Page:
Wednesday, March 20, 2013

Bubbly For Any Occasion

Did you know champagne pairs well with Thai food? What about Seafood?  Or Cheese?

Many people tend to think you can only drink champagne at formal events. They couldn't be more wrong. Champagne pairs well with a variety of different foods and can be drank at any time of the day.

Before you pop a bottle, take into consideration these simple guidelines:

Champagne or Sparkline Wine? 
The new craze is having mimosa's with brunch. It's a great idea but if you are adding orange juice, cranberry juice, or any other juice, do not splurge on an expensive bottle! I would recommend an affordable bottle of sparkling wine that you can find at any grocery store. Truly great champagne should be drank by itself.

Know the Difference.
Champagne is a sparkling wine that is produced in the Champagne region of France. It can not be labeled Champagne if the grapes are not from Champagne region.
Sparkling wines are produced worldwide and have many different names. Cava (Spain), Prosecco (Italy), Brut (British).
The bottle posted below is a $40 bottle of real champagne and is rated higher than $100 bottles on the same shelf. The reason: Some makers will buy their grapes from other wineries in the champagne region, which they in turn pass the cost on to you. A winery that has their own champagne grapes isn't passing all the extra costs of buying, labeling, packaging the grapes on to the consumer.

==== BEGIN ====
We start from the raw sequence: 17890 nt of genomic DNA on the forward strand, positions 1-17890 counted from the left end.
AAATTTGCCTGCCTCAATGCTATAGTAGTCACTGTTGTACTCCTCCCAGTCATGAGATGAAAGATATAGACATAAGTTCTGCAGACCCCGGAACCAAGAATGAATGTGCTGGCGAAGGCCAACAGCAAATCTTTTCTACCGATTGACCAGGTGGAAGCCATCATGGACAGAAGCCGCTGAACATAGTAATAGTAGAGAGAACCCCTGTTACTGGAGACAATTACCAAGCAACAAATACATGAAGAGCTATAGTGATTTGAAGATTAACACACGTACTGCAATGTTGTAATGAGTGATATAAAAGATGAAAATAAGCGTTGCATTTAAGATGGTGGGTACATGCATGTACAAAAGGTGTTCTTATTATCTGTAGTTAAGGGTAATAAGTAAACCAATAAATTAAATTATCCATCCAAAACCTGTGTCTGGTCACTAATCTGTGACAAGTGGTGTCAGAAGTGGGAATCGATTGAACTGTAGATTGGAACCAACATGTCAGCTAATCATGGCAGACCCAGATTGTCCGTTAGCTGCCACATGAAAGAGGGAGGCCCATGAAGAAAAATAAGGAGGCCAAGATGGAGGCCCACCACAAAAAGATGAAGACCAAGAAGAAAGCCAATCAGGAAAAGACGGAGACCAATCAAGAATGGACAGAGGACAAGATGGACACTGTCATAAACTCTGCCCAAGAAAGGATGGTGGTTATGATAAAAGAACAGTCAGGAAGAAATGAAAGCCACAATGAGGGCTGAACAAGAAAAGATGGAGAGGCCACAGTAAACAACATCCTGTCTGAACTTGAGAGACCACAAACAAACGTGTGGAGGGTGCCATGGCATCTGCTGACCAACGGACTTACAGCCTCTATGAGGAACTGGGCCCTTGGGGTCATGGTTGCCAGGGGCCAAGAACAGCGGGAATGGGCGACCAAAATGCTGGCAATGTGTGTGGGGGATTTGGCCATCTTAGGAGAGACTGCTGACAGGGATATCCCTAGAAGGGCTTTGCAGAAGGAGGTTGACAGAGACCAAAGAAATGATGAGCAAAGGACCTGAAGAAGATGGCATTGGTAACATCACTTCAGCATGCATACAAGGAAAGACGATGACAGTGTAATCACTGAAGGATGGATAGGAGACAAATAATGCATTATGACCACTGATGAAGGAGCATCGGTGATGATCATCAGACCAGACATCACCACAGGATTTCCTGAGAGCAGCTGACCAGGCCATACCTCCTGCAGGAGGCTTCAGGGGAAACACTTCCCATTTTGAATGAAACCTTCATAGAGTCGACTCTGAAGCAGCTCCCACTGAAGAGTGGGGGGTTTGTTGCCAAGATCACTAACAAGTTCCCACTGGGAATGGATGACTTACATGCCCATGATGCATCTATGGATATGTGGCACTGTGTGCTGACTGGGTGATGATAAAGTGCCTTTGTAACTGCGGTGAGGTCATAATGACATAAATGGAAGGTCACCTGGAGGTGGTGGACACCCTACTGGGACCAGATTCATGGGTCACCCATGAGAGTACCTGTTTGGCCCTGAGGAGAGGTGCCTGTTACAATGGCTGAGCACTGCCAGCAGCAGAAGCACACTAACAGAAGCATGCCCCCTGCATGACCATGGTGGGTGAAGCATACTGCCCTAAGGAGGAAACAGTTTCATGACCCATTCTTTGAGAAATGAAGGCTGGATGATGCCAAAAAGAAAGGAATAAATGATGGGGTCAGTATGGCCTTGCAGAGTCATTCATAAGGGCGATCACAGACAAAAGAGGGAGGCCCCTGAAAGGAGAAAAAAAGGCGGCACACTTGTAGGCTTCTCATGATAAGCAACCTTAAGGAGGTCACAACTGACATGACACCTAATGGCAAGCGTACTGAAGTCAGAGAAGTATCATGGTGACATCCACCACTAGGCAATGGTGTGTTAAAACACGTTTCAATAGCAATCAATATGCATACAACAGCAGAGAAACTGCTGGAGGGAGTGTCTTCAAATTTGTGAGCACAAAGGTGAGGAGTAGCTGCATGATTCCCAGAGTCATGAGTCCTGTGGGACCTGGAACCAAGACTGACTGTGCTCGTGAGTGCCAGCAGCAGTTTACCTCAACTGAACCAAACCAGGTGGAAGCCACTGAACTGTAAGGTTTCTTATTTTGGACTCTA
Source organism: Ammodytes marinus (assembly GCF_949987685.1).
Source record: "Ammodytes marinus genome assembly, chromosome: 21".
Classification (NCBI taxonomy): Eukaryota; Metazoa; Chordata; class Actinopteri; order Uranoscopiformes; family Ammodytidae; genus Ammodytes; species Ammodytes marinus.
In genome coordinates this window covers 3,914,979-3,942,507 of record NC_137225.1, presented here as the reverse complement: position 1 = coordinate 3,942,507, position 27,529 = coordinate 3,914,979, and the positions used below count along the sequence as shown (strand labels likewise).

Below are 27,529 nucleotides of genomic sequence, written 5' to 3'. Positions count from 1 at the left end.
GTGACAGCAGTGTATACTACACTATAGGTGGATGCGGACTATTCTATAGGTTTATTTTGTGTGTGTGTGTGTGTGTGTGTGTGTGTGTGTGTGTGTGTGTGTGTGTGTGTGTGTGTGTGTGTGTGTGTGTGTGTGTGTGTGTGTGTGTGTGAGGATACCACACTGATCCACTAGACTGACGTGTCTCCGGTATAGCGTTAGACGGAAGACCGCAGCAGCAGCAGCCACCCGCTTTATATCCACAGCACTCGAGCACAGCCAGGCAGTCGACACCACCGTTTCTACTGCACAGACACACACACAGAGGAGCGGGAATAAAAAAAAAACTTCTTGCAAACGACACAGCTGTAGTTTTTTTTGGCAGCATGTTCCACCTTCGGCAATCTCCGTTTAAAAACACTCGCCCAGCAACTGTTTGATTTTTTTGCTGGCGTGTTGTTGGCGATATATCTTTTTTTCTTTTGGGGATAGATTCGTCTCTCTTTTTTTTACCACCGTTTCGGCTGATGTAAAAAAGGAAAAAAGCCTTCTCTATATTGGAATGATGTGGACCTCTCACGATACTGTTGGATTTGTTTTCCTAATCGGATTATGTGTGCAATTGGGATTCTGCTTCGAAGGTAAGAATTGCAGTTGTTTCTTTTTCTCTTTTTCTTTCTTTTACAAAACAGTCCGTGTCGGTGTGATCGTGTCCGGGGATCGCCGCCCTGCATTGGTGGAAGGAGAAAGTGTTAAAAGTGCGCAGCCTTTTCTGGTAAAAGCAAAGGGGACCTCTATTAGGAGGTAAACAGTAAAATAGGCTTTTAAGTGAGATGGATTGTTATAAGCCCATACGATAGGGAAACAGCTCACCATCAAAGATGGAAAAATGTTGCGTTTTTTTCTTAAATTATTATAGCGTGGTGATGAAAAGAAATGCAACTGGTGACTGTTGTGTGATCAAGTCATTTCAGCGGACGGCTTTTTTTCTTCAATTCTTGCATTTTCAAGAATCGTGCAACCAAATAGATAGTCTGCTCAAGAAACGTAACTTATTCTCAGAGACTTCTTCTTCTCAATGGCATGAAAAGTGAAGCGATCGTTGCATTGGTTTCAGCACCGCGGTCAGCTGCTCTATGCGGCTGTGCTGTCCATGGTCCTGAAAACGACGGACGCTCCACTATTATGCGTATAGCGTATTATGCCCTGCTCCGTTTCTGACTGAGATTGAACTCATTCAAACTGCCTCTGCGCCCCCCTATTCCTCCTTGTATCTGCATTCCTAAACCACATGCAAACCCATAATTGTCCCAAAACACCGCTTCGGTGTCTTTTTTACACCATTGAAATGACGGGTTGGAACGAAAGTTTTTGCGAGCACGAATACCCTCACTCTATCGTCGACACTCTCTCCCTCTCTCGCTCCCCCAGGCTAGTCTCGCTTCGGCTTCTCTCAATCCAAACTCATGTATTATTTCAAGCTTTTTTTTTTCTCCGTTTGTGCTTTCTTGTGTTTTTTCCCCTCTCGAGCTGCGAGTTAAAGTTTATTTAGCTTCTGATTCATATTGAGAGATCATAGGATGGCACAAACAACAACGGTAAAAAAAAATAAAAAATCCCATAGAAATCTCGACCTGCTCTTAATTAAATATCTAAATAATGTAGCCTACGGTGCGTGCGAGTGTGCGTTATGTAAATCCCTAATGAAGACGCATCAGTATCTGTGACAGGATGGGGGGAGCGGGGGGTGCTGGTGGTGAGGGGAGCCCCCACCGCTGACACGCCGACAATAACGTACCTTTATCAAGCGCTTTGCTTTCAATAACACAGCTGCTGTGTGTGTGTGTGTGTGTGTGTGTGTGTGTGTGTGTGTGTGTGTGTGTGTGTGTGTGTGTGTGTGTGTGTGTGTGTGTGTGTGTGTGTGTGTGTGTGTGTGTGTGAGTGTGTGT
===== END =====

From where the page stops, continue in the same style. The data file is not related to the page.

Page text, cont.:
It has been said, the less bubbles in a glass, the better the champagne will taste. The bubbles should be tiny and float just enough for you to see them before disappearing or settles.

These notes and opinions are entirely my own. Grab a bottle and judge for yourself. There is no right or wrong way in choosing when and where to pop a bottle of bubbly!

A great way to learn more about Champagne is to ask your local wine store sommelier.

Click here to learn more about Champagne and Sparkling Wines


Amo Il Vino

Translation, "I love wine!" 

Today, my blog will take a new direction. I recently discovered that I have many, many, many pictures of wine bottles on my phone. What good do the pictures do if I can't share a great bottle with my friends! I will now be posting these photos to my blog and updating with my thoughts (ie, great buy, keep looking, jammy, fruity, definitely aerate, great for date night). One thing you'll notice is that I take a lot of pictures that include cheese and other accompaniments. I think we can all agree that presentation is everything!

To make sure I start this off on the right foot, I posted one of my favorite bottles of wine. You may not be into sports or care that my San Francisco Giants won the World Series two of the last three years (shame on you), but we can all agree that Duckhorn makes a fantastic wine. This is a special release of 2010 red table wine produced by Duckhorn. It will run you around $30 at Cost Plus or any other wine specialty store.

Swirl, taste, enjoy!

Friday, August 3, 2012

Good Knowledge: Wine Tasting Etiquette

Today I stumbled across this great lighthearted article written by my good friend Zeke Hampton. Zeke is well rounded when it comes to pouring wine and loves to extend his knowledge to customers. I have done a fair share of wine tasting and find his honesty to be spot on about attitudes and overall etiquette when stepping into a tasting room.